Personally, I was extremely excited when Nintendo announced they were partnering with Team Ninja to develop Metroid: Other M. The trailer shown at E3 2009 floored me with its gorgeous presentation and focus on third person action; Metroid: Other M instantly became my most anticipated title. I’ve spent over 10 hours playing the game this past year and I really enjoyed my experience. However, it’s hard not to notice this game’s glaring flaw, its story. With that being said, let’s get to the biggest downfall of Metroid: Other M.
The game begins with a gorgeous cut-scene that shows the finale of Super Metroid, but soon switches to Samus Aran being awakened in a Galactic Federation facility. Samus is directed to a training room where she eventually receives a distress signal from the federation’s Bottle Ship. Samus goes to the Bottle Ship and meets up with members of the Galactic Federation, including Adam Malkovich. This is where Samus joins up with the federation to cooperate with their mission under Adam’s command. This is how the story begins, and brings me to a point that I’d like to defend. Samus agrees to cooperate with the federation, so having her obey Adam’s orders is a completely understandable and creative way to “unlock” items throughout the mission. I didn’t have a problem with this portion of the narrative.
While the game’s cut-scenes are gorgeous, I really couldn’t get into the plot. I found the mystery to be a little too vague at times, and when something was revealed, I didn’t care enough to fully understand it. It doesn’t help that most of the dialogue is boring, uninspired and poorly delivered. I have no problem with Samus speaking, or her voice actor for that matter, but the majority of the game was a convoluted, sci-fi mess. Fast forward to the ending’s “big reveal” and I’m left with the taste of disappointment in my mouth. That being said, Metroid: Other M does shine in almost every other area.
Metroid: Other M takes place on the aforementioned Bottle Ship. This Bottle Ship is broken up into numbered sectors which make the game more linear than its predecessors. There are a few areas that have some neatly hidden missile and energy tanks, but exploration is at a minimum. I don’t count this a flaw either; I tend to enjoy linear games more so than open-ended ones. I enjoyed the use each sector to replicate different environments including jungle and volcanic areas.
No matter which side of the argument you place yourself, Metroid: Other M manages to pull off a fun and compelling experience despite being weighed down with flaws.
Other M really embraces the third-person view and makes it work. It feels natural to walk around and fight enemies in this view. Also, because the game’s areas are enclosed, it makes the game feel close to the action of old Metroid titles; well, as close as you can get without being designed specifically as a sidescrolling game. Also making the third-person view work is the auto aim. Just face in the general direction of any enemy and begin shooting away. This might sound lame, but there is a bigger emphasis put on dodging enemies, so you still have to pay attention to what you’re doing. You can dodge enemies by pressing the D-Pad in any direction during their attack. This can be performed while shooting or charging your arm cannon. Other M also introduces flashy, melee finishing attacks that are automatically initiated when approaching a weakened enemy.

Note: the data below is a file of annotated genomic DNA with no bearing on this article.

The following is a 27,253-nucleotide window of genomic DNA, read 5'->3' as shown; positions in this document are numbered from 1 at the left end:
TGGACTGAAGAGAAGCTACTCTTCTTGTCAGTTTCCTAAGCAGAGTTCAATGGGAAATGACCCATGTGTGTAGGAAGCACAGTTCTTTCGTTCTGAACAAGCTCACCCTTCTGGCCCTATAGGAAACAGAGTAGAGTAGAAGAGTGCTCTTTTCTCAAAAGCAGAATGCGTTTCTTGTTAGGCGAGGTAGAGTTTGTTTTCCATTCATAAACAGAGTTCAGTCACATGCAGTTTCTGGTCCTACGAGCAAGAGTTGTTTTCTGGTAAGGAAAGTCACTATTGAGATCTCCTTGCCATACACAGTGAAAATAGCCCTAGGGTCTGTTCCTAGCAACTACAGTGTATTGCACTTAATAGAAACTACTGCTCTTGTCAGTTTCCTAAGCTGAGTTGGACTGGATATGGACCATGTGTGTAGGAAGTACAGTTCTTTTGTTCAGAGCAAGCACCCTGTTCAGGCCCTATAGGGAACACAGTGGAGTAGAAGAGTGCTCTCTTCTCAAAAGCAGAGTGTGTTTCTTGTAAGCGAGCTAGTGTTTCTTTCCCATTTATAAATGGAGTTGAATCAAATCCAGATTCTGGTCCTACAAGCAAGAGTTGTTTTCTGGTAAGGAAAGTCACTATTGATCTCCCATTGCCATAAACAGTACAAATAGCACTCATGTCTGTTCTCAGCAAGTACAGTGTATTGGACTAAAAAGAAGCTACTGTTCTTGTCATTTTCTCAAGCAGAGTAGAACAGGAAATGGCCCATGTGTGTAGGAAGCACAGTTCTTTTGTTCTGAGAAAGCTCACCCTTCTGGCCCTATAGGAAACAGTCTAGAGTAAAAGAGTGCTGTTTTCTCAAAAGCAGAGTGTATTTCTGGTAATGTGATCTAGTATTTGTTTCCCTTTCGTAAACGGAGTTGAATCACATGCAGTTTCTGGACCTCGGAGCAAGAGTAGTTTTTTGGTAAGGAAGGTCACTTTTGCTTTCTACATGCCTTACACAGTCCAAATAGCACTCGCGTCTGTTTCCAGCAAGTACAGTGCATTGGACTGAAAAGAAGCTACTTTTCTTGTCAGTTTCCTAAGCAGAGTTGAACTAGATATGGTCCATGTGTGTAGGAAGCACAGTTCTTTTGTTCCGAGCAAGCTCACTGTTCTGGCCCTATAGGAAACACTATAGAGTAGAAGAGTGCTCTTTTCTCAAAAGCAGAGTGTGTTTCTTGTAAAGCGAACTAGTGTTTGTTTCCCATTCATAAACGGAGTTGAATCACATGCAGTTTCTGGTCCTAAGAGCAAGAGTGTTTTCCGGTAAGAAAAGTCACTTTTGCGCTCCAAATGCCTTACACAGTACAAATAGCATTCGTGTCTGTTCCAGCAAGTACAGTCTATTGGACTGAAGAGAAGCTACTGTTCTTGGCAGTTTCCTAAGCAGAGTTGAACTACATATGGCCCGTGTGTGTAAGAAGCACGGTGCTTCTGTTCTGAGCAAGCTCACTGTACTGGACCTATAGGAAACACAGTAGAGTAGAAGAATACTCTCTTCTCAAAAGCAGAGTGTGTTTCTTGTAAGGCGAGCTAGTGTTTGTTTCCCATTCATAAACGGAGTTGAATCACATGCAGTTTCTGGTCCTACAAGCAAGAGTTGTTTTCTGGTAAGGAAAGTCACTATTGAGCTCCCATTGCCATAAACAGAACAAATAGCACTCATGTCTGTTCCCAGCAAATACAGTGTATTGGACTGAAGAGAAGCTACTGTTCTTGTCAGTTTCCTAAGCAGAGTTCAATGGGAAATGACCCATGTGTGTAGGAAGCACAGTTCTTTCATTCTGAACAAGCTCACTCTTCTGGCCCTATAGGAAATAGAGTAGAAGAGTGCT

Metroid: Other M also explores first-person and over-the-shoulder views; one of these works fine while the other is completely irrelevant. During gameplay you initiate first-person mode by pointing the Wii Remote at the screen. You can only shoot missiles from this mode, something that becomes quite important during boss battles. Of course, the first-person view can also be initiated outside of battle and can be used to solve some of the game’s puzzles. I was only flustered with the first-person view during sections that forced you to scan for something before moving forward. Most of the time I couldn’t find what needed to be found and had to shamefully resort to a guide. Over-the-shoulder view on the other hand was just plain useless. I believe it was supposed to create immersion, but those sections felt empty and never amounted to anything, in my opinion.
Other M’s boss battles were pretty neat, but nothing really stands out as being extraordinary. I did thoroughly enjoy the gameplay as a whole though, because despite its flaws, Other M played like a Metroid game should. There was a focus on action, combat, and some minimal platforming, plus a lot of familiar weapons return. It would be silly to write off this game based on its story alone.
As I mentioned before, Metroid: Other M has gorgeous cut-scenes worthy of being amongst the best on any console. This gorgeous design flows over into the overall visuals which include its well-crafted environments and seemingly flawless animation. It’s nice to see the animation keep up with Samus’ agile movements; another complement to the artists and animators. Visuals aside, Other M has a competent soundtrack as well. There are some classic themes remixed in the game, plus there are new themes as well. These themes aren’t quite as memorable, but they do give off an eerie feeling which suits the overall atmosphere well.
No matter which side of the argument you place yourself, Metroid: Other M manages to pull off a fun and compelling experience despite being weighed down with flaws. If you come in for the story, you’ll leave disappointed, however, if you come to enjoy a new take on Metroid gameplay, you might end up enjoying yourself like I did.
Obtained by Purchase